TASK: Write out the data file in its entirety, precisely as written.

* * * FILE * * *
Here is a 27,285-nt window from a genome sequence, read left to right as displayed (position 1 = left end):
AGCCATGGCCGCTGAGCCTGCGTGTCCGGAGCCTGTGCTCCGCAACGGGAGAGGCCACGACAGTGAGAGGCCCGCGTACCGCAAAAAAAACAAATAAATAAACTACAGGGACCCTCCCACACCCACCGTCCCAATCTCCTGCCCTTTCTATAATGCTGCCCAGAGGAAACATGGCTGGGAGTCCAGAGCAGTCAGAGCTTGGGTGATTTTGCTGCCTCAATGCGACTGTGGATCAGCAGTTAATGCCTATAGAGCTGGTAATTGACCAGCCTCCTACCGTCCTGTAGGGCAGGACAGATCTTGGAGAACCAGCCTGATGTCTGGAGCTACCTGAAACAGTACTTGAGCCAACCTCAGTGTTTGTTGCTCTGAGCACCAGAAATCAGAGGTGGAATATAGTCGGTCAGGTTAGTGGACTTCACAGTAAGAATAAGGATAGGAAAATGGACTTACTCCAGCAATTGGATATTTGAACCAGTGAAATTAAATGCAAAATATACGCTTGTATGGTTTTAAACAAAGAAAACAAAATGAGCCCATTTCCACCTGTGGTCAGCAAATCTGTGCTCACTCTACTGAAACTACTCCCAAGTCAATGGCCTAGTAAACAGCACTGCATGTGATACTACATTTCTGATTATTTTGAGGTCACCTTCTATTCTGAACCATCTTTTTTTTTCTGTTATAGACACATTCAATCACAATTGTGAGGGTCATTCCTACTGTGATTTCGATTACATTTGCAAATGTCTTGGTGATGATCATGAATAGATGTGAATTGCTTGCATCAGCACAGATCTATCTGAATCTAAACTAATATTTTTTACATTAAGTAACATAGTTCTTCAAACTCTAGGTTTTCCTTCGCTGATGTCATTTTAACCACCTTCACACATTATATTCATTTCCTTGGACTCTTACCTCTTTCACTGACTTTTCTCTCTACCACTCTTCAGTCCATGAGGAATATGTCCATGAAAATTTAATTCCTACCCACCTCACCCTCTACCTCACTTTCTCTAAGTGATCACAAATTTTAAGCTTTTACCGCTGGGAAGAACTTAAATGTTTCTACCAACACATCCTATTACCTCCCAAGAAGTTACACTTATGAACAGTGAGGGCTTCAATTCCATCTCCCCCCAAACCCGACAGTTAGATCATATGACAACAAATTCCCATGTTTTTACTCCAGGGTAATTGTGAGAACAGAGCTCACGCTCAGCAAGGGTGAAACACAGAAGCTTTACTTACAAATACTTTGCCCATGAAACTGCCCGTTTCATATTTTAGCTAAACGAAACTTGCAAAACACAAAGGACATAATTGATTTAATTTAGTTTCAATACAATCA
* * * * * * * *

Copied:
Here is a 27,285-nt window from a genome sequence, read left to right as displayed (position 1 = left end):
AGCCATGGCCGCTGAGCCTGCGTGTCCGGAGCCTGTGCTCCGCAACGGGAGAGGCCACGACAGTGAGAGGCCCGCGTACCGCAAAAAAAACAAATAAATAAACTACAGGGACCCTCCCACACCCACCGTCCCAATCTCCTGCCCTTTCTATAATGCTGCCCAGAGGAAACATGGCTGGGAGTCCAGAGCAGTCAGAGCTTGGGTGATTTTGCTGCCTCAATGCGACTGTGGATCAGCAGTTAATGCCTATAGAGCTGGTAATTGACCAGCCTCCTACCGTCCTGTAGGGCAGGACAGATCTTGGAGAACCAGCCTGATGTCTGGAGCTACCTGAAACAGTACTTGAGCCAACCTCAGTGTTTGTTGCTCTGAGCACCAGAAATCAGAGGTGGAATATAGTCGGTCAGGTTAGTGGACTTCACAGTAAGAATAAGGATAGGAAAATGGACTTACTCCAGCAATTGGATATTTGAACCAGTGAAATTAAATGCAAAATATACGCTTGTATGGTTTTAAACAAAGAAAACAAAATGAGCCCATTTCCACCTGTGGTCAGCAAATCTGTGCTCACTCTACTGAAACTACTCCCAAGTCAATGGCCTAGTAAACAGCACTGCATGTGATACTACATTTCTGATTATTTTGAGGTCACCTTCTATTCTGAACCATCTTTTTTTTTCTGTTATAGACACATTCAATCACAATTGTGAGGGTCATTCCTACTGTGATTTCGATTACATTTGCAAATGTCTTGGTGATGATCATGAATAGATGTGAATTGCTTGCATCAGCACAGATCTATCTGAATCTAAACTAATATTTTTTACATTAAGTAACATAGTTCTTCAAACTCTAGGTTTTCCTTCGCTGATGTCATTTTAACCACCTTCACACATTATATTCATTTCCTTGGACTCTTACCTCTTTCACTGACTTTTCTCTCTACCACTCTTCAGTCCATGAGGAATATGTCCATGAAAATTTAATTCCTACCCACCTCACCCTCTACCTCACTTTCTCTAAGTGATCACAAATTTTAAGCTTTTACCGCTGGGAAGAACTTAAATGTTTCTACCAACACATCCTATTACCTCCCAAGAAGTTACACTTATGAACAGTGAGGGCTTCAATTCCATCTCCCCCCAAACCCGACAGTTAGATCATATGACAACAAATTCCCATGTTTTTACTCCAGGGTAATTGTGAGAACAGAGCTCACGCTCAGCAAGGGTGAAACACAGAAGCTTTACTTACAAATACTTTGCCCATGAAACTGCCCGTTTCATATTTTAGCTAAACGAAACTTGCAAAACACAAAGGACATAATTGATTTAATTTAGTTTCAATACAATCA